Graphic novels are not new, but in the last few years, children’s authors have really capitalized on the appeal for young readers. Just because the book looks like a comic, don’t be fooled! Stories are rich in visual literacy and that can help students decode new vocabulary. In addition, there’s plenty of rich vocabulary to go around in graphic novels.

    Proponents argue that the relative quickness of a graphic novel can help reluctant readers become more fluid, scaffold with visual support, and make a bridge to chapter-book reading. Check out Scholastic’s Graphix Discussion Guide for even more powerful reasons to use graphic novels in the classroom.

    Big Nate books are a great example of what graphic novels can do for early readers. They tuck right into the sweet spot of “I know how to read” and “I’m ready for chapter books.” They include tons of idioms, rich characterization, and have the power of a series, which helps keep readers reading. In honor of Big Nate’s new 13 book box set, here are 13 ideas for use with graphic novels that can work your way through this new set, or serve you well with any graphic novel.

     

    Big Nate Character Web

    Characters and Traits

    Create a character web. Draw a character in the style of the book and then add what you know about the character. This also teaches inferences, pulling from the character’s actions.

    Shades of Meaning

    Shades of Meaning

    Graphic novels are often color-drenched. Capitalize on that symbolism by making “shades of meaning” strips. Use a paint chip of varying colors or color your own. Fill in the vocabulary word from the novel on a mid-level of the strip. Add synonyms that increase and decrease in intensity or meaning on the various shades in order.

    Big Nate Idioms

    Idioms and Expressions

    Big Nate books make particularly great use of idioms and common sayings. Draw a two-panel comic using an idiom. On one panel, illustrate the literal meaning, and on the other illustrate the inferred meaning.

    Big Nate setting

    Setting

    Big Nate stories happen predominately at school, yet other graphic novels have settings in futuristic or imagined settings. Redraw the characters or scenes using a whole new setting or build an entire diorama with the new backdrop. How does it change or affect the story?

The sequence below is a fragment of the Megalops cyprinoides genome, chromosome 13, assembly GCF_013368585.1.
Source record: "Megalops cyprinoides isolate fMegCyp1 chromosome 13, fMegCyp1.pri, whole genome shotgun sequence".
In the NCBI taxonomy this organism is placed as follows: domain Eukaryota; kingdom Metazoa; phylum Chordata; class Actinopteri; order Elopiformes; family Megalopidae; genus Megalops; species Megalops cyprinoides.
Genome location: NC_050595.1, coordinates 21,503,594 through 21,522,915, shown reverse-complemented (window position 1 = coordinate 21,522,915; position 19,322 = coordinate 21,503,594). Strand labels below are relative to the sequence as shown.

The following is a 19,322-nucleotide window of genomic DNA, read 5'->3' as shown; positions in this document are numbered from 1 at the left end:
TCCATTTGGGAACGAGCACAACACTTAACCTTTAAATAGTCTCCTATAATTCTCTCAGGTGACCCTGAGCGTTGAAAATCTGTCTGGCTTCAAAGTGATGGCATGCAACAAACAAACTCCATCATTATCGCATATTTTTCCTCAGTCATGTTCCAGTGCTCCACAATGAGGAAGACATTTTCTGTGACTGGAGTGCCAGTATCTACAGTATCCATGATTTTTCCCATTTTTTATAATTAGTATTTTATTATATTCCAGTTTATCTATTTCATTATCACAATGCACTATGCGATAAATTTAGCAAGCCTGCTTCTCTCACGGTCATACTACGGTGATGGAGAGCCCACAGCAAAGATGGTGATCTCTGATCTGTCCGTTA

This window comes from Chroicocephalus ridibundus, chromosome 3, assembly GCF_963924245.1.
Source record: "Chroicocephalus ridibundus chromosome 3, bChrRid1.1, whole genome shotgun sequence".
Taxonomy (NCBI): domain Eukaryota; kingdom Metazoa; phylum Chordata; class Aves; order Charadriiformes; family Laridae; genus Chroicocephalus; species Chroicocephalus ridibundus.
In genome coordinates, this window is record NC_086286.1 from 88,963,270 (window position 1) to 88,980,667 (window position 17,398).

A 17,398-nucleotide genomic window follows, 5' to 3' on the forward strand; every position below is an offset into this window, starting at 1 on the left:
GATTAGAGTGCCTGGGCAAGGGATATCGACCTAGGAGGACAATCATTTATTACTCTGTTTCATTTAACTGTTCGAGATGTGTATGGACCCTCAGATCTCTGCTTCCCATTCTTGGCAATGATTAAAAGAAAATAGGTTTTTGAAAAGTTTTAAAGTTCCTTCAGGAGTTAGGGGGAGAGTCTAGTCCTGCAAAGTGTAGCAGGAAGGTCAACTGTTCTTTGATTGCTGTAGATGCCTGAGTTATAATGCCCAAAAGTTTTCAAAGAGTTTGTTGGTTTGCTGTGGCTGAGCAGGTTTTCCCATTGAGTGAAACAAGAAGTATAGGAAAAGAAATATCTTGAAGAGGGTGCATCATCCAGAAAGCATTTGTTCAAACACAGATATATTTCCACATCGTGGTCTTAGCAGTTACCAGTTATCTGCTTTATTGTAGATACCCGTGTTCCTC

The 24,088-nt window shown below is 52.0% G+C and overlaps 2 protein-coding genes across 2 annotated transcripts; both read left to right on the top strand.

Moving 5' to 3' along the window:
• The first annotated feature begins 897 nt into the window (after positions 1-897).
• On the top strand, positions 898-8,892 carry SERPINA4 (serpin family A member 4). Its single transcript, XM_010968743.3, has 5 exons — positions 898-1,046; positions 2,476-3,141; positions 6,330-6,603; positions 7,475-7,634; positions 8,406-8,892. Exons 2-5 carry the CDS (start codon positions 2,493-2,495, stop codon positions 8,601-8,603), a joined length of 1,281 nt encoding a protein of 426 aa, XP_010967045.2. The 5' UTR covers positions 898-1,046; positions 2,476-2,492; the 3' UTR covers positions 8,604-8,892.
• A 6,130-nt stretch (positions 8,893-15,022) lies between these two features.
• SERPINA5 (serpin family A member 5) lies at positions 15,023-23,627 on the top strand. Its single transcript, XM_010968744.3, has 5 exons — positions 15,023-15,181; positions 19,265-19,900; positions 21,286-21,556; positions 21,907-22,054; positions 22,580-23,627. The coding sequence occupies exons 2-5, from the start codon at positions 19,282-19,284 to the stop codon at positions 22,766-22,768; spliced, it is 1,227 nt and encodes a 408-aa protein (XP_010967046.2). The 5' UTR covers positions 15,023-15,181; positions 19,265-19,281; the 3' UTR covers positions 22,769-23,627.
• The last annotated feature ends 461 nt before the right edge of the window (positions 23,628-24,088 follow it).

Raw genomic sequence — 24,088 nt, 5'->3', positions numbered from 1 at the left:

Big Nate dialogue

    Dialogue

    Understanding dialogue is easy with graphic novels. The words characters say are already on the page. Practice using quotation marks and writing dialogue by rewriting a page into traditional paragraph form. Include phrases like “Nate said…” or add supporting details to make the story make sense.

    Big Nate fonts

    Font Exploration

    Fonts in graphic novels are written in a visual format to emphasize the text. Look for ways that the author uses jagged, bold, or cursive words to illustrate the tone a character is using. Practice using vocabulary words in sentences and changing the visual appearance of the vocabulary word to help employ the meaning.

    Comic Books Kids

    Acting

    Show that the plot is understood with live action comic panels. Cut panels from black foam board or use an empty picture frame. Hold the panel and act out a scene from the story. Record action on a tablet or phone, then paste the scenes together to get a mini-movie of the book.

    Big Nate sequence

    Sequence

    Copy a few pages from the book and cut out the panels. Have students recreate the sequence to practice order and retelling. Older students can use complicated plot elements like flashbacks and can argue for rearranged sequence.

    Big Nate onomatopoeia

    Onomatopoeia

    Look for use of onomatopoeia throughout the novels. Create your own panels using onomatopoeia to enhance the story. Read the panels aloud as if they are a reader’s theater, assigning characters to each person. Then add the onomatopoeia for extra effect.

    Graphic webcast

    Meet the Authors

    Watch the Graphix Webcast: Words Are Only Half the Story with three authors talking about how they became illustrators and authors. Then use the inspiration to start your own graphic novel.

    Big Nate Collection

    Series Battle

    Big Nate’s Graphic Novel Collection is just one example of the power of series used often in graphic novels. Bone, Diary of a Wimpy Kid, and even Pigeon have many versions. Have a series battle. Assign different books in a series to groups. Each group will create a compelling argument as to why their edition is better than the rest. Create a comic-style poster to promote each book. Keep them on display in the class or school library to encourage other readers.

    Graphic organizer problem solution

    Cause and Effect

    Like any good story, there are causes and effects of character actions in the book. Talk about character motivations. Then have students relate the text to their life. Series like Big Nate and Diary of a Wimpy Kid are great for this since they are school-age kids. Create graphic panels showing how readers would react to a situation in the story or draw out your own school problem and solution panels. Use a problem solution graphic organizer to get started.

    Comic frame template

    Novels into Graphics

    Once students are familiar with graphic novels and their unique characteristics, they can use the format to retell other stories. Create 5–6 panel strips showing the big scenes in a traditional novel or retell a classic fairy tale in comic strip form. Scholastic’s free Word Workshop can lend fun frames for your work.

    Graphic novels are a great way to get kids reading, but comprehension activities help the story come alive and truly get at the learning behind what’s been read.

    What ways do you use graphic novels in your class?

     

    Save an additional 25% Off Big Nate Graphic Novel at The Scholastic Store Online! Code: HSS1216. Offer ends 12/16/16. Shop Now!